Various partners and players within an organization or a campaign may wish they could somehow help to ensure a website is accessible to people with disabilities, but they aren't developers or techies. It's true that the code and underlying systems will be critical to the site's usability, but it's not true that others can't positively influence accessibility. In fact, anyone can, even with zero tech knowledge. Here are five ways.
1. Make a personal commitment to accessibility
Organizations may not be swayed overnight and not everyone may realize the benefits of accessibility yet, but individuals can still decide for themselves to commit to improving the web experience for people with disabilities.
This will be different for everyone. For some, it might mean deciding that from now on, if their name is attached to a project, the product is going to be accessible (or to the extent they can influence it). Or, it might mean that right now they're going to learn about the key benefits and challenges of creating an accessible web presence for their next role.
The form it takes is probably less important than the promise, because accessibility starts with a commitment to accessibility.
2. Ask if it's accessible
Anybody can do this.
A new website is getting ready to launch next month. Is it accessible?
If the organization has an accessibility compliance policy already, the question can be framed to align with it. If there's no accessibility policy, maybe this question leads to exploring why not and what can be done to change that. This simple question can spark improvements.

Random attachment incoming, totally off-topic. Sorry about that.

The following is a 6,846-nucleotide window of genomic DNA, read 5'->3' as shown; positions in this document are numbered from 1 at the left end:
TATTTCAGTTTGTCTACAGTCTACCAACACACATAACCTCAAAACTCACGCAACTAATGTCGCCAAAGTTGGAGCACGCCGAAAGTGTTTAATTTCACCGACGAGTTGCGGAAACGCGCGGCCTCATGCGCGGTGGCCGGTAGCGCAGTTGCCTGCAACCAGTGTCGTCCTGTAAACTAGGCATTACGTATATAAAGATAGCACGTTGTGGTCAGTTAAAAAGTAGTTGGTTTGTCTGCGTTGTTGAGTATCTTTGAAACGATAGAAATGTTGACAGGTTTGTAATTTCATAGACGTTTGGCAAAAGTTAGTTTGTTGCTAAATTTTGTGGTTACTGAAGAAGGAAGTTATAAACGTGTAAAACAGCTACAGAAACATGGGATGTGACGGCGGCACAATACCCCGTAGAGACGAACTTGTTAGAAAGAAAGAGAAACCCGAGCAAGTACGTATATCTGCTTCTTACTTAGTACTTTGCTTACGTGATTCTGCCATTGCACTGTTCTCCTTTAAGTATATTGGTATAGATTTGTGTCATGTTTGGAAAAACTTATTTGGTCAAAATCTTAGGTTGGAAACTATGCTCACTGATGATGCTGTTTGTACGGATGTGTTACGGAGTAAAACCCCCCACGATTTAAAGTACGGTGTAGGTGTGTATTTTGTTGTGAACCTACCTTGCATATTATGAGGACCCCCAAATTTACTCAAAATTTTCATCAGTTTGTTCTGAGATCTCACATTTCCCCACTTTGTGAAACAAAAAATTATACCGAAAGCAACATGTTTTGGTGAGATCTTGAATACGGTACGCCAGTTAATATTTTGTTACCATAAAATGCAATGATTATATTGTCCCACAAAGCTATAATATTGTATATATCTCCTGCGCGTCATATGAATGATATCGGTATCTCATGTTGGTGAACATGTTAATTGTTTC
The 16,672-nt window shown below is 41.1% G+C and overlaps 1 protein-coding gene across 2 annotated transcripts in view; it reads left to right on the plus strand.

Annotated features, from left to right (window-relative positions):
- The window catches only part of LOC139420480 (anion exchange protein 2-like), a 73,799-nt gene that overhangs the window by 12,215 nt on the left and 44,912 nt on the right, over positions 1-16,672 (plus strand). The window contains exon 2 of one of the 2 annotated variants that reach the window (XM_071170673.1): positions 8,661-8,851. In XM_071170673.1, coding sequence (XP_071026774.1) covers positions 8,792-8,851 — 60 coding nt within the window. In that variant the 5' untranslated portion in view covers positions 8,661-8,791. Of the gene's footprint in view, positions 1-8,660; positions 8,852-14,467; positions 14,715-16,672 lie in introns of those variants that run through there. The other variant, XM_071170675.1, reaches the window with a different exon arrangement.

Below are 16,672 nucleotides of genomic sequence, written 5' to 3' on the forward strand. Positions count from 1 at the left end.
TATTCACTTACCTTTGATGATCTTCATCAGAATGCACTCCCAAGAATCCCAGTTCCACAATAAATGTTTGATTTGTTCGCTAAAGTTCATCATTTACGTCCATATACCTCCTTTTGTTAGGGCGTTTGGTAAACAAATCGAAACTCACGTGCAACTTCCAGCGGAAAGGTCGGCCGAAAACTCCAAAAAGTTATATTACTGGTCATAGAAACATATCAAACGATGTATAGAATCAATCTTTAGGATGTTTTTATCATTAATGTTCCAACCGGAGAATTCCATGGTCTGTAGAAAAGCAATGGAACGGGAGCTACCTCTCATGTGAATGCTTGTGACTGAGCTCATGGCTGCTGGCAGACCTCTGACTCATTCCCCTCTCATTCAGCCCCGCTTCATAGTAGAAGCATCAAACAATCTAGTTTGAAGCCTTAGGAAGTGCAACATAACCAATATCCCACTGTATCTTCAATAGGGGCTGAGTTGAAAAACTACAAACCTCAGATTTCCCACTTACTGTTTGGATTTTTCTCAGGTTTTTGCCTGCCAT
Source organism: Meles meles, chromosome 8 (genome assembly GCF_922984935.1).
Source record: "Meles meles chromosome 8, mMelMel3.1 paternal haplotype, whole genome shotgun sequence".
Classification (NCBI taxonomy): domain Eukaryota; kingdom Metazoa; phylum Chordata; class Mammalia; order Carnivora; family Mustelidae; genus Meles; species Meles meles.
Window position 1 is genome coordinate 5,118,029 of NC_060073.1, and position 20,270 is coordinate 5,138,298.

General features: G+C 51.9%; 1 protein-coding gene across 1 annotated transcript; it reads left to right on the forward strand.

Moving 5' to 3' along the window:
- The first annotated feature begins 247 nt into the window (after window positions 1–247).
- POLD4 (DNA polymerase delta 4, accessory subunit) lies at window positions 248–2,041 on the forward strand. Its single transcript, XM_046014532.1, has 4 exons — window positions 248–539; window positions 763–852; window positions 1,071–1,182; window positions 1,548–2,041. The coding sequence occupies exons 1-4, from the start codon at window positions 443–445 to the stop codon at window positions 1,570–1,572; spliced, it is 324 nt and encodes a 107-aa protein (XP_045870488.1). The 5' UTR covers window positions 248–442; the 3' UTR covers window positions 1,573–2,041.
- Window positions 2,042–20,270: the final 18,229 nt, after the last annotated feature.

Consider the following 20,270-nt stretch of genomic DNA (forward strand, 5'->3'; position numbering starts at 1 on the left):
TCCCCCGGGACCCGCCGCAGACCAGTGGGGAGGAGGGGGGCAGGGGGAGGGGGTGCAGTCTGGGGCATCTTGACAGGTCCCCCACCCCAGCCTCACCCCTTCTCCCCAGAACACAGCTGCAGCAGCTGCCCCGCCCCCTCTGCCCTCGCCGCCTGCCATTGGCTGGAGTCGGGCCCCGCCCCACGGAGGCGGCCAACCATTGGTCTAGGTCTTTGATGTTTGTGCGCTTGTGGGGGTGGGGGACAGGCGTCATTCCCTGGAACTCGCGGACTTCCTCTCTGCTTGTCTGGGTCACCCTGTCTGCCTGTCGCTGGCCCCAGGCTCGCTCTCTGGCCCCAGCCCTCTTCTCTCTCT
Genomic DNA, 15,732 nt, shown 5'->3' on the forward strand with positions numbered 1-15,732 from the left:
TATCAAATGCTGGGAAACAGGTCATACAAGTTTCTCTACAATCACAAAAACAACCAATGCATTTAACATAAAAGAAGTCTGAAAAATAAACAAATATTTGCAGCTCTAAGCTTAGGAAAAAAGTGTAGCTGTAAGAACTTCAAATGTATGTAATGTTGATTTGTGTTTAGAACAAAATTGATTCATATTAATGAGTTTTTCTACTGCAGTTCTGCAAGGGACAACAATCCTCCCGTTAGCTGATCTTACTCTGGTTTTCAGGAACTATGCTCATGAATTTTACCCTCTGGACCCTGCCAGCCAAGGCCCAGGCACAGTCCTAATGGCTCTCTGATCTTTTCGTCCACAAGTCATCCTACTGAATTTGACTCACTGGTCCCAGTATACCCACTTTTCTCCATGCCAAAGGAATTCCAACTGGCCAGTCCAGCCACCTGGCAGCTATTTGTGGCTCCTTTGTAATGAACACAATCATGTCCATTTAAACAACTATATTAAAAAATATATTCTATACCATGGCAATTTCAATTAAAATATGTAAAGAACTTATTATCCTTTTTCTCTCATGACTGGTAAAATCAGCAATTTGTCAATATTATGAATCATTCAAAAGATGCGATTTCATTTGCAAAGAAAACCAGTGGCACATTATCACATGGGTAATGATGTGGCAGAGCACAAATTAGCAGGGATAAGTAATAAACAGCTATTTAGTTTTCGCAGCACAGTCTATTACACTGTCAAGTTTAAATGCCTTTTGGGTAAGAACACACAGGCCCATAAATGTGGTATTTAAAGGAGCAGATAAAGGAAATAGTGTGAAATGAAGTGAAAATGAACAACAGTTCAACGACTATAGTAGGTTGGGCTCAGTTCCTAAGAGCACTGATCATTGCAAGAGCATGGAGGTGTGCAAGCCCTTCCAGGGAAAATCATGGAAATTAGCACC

3. Ask how they know it's accessible
As web accessibility lawsuits continue at alarming rates and more organizations understand that accessibility is increasingly an expectation, some web teams or vendors are aware that the answer to the question of whether a website is accessible is supposed to be "yes."
So it's time for a follow-up question: how do they know? Often, individuals who are well-versed in accessibility love educating others on the impacts and best practices, and they'll welcome the opportunity to share that the website has been tested according to WCAG 2.1 standards, for example, how it was tested, and by whom.
They also know that it's a perfectly fair question, understanding that it requires a certain level of know-how and that others may want (or need) to confirm that their website is being handled by experts with the necessary knowledge.
Refusal to answer this question or pointing to automated testing as a way to show compliance might be red flags.
4. Encourage some accessibility basics immediately
The effort of accessibility fixes and the impact of accessibility fixes aren't always perfectly aligned.
There are some basics that can be handled relatively easily and quickly that can really improve accessibility right away. If the team is unwilling to implement a comprehensive accessibility strategy right now, they can still make some of these updates quickly and should be encouraged to do so.
- They can add alt text to images.
- They can test and update colors for sufficient contrast.
- They can add unique page titles to every page.
These changes are not difficult and they go a long way toward accessibility.
5. Learn more about accessibility
People can follow through on their commitment to accessibility by learning more about it.
The reason this can immediately improve accessibility is that once someone is aware of a best (or worst) practice, they'll start spotting them. Without being a techie, someone may be able to notice that there are no captions for the latest video or that the colors in the new marketing banner are hard to see and should be checked for contrast.
Here are a few resources to continue learning about accessibility: